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- ELI attosecond in Szeged (HU);
- High voltage laboratory in Brno (CZ), where they work with 120 kA currents and 2 MV voltages;
- Helmholtz‐Zentrum Dresden‐Rossendorf in Dresden (D) seeing Ion Beam Facility and Radiation Source ELBE;
- ELI beams and Institute of Plasma Physics in Prague (CZ), latter one showed him COMPASS tokamak and PALS ion laser.
Yesterday, the Laboratory hosted Dr. Predrag Ranitović, who held an open lecture at Institute of Physics Belgrade. The lecture title was “Attosecond Coherent Control of Atomic and Molecular XUV and X-Ray Absorption Processes by Intense Laser Radiation”.
Recent breakthroughs in the ultrafast lasers development have allowed for the opening of new horizons in the ultrafast experimental and theoretical AMO physics. Following these advances, table-top light sources have provided novel ways to achieve a real-time manipulation of the correlated electron/nuclear wavepacket dynamics by means of attosecond XUV and femtosecond IR radiation [1-6]. However, more than fifteen years upon the birth of attosecond physics, and after the Nobel Prize Award for femtochemistry, the concept of attosecond chemistry has not yet been fully realized. In this talk, I will introduce the basic principles of the strong laser-field ionization and generation of attosecond XUV/X-Ray radiation, and show how the attosecond VUV and XUV light sources can be used to coherently manipulate molecular dynamics by means of electron wave packet interferometry [7-9]. The use of attosecond VUV pulse-trains to coherently excite and control the outcome of a simple chemical reaction in a deuterium molecule, in a nonBorn-Oppenheimer regime, presents intriguing new possibilities for bridging the gap between the attosecond physics and attochemistry . Furthermore, I will discuss very recent results that extend the use of the attosecond table-top techniques to the soft X-Ray regime in the water window .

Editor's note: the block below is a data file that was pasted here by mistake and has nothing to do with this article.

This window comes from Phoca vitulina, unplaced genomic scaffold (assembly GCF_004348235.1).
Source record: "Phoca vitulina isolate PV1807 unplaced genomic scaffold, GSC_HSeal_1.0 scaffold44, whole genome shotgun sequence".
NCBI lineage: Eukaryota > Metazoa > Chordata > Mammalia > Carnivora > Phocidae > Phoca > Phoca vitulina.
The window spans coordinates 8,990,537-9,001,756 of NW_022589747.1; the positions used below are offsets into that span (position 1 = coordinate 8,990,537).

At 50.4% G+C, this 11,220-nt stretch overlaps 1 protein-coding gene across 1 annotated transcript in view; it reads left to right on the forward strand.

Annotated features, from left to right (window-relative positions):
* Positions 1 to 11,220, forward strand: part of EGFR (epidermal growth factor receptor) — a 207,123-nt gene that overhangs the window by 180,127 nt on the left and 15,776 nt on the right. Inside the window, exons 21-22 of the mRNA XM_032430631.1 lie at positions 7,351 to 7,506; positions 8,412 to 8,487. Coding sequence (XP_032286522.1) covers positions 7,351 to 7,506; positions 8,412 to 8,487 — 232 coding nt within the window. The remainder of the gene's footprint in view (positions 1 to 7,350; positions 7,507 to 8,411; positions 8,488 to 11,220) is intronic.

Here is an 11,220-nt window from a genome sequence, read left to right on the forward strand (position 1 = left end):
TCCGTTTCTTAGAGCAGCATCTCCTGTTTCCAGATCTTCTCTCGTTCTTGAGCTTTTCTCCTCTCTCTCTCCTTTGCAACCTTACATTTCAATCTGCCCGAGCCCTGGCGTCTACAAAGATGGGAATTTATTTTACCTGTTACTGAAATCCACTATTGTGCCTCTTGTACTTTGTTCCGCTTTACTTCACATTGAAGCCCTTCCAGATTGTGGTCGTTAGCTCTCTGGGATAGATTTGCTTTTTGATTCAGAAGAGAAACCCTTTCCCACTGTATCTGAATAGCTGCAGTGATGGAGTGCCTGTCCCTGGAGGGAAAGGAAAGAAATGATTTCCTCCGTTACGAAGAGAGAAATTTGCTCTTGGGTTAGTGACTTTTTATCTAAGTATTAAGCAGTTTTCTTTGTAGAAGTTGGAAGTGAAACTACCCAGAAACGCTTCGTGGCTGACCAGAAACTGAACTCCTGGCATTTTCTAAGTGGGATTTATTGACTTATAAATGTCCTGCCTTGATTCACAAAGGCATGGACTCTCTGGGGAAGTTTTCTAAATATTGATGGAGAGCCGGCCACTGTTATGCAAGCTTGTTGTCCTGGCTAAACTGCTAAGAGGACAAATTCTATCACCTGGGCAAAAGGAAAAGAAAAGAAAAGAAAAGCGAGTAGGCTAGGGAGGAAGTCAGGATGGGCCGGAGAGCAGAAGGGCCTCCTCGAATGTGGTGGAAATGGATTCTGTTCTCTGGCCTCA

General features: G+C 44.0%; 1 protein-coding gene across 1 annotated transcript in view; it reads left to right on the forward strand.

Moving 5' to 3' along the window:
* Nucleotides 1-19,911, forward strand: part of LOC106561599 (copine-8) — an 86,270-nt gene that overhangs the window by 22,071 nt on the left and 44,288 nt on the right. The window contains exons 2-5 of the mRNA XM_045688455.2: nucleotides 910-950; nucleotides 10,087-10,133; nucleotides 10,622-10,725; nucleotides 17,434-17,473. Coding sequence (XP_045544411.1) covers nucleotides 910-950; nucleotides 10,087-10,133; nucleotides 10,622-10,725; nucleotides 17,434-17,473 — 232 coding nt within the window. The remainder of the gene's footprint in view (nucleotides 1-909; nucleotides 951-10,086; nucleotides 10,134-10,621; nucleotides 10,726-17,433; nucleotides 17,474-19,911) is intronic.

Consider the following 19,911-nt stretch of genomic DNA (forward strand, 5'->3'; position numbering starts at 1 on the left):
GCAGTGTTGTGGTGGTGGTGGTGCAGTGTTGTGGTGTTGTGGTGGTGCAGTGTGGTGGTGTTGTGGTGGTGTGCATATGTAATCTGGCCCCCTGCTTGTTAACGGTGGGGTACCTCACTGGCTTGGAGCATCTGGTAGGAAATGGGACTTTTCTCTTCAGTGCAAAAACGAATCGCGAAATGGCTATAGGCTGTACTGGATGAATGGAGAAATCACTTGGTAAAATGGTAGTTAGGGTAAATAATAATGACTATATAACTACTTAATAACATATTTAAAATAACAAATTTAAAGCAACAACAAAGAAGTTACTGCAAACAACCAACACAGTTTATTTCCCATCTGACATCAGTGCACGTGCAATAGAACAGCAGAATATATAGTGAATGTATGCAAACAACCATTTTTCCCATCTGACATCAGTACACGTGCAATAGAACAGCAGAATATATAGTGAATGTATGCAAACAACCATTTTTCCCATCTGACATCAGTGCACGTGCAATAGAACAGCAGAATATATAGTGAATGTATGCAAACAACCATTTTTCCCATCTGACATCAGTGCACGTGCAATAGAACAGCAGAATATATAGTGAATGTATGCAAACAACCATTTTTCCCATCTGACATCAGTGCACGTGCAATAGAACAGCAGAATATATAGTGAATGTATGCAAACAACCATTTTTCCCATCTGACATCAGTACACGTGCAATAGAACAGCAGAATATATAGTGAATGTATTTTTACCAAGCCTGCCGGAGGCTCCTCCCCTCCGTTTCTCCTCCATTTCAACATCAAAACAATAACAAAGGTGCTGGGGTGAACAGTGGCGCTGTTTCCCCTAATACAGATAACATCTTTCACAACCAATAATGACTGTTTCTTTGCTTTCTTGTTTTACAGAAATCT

E. Gagnon, P. Ranitovic, X. M. Tong et al. Science 317 (5843), 1374-1378 (2007).
 A. S. Sandhu, E. Gagnon, R. Santra, et al. Science 322 (5904), 1081-1085 (2008).
 P. Ranitovic, X. M. Tong, B. Gramkow et al. New Journal of Physics 12, 013008 (2010).
 D. Hickstain, P. Ranitovic, S. Witte et al. Phys. Rev. Lett. 109, 073004 (2012).
 P. Ranitovic, X. M. Tong, C. W. Hogle et al. Phys. Rev. Lett. 106, 053002 (2011).
 X. Zhou, P. Ranitovic, C. W. Hogle et al. Nature Physics 8, 232-237 (2012).
 P. Ranitovic, X. M. Tong, C. W Hogle et al. Phys. Rev. Lett. 106, 193008 (2011).
 C. Hogle, X. M. Tong, L. Martin, M. M. Murnane, H. C. Kapteyn and P. Ranitovic. Phys. Rev. Letters 115 (17), 173004 (2015).
 P. Ranitovic et al. Phys. Rev A, 98 (1), 013410 (2018).
 P. Ranitovic et al. Proceedings of National Academy of Sciences, 111(3), pp. 912-917 (2014).
 Yoann Pertot, et al. Science 355, 6322 (2017).
Ivke visited the Extreme Light Infrastructure (ELI) in Bucharest with colleagues from Physical Faculty (Belgrade). The visit was realized as part of the project “Laser induced plasmas: Spectroscopic diagnosis and applications in photonic and bio nanotechnologies” through the Romanian Academy of Sciences. The visit was realized from 3rd to 7th October 2016.
For more details visit the following report (in Serbian Cyrillic).
Inside main room of the ELI 10 PW laser infrastructure:
In front of the control room of the 10 PW laser facility: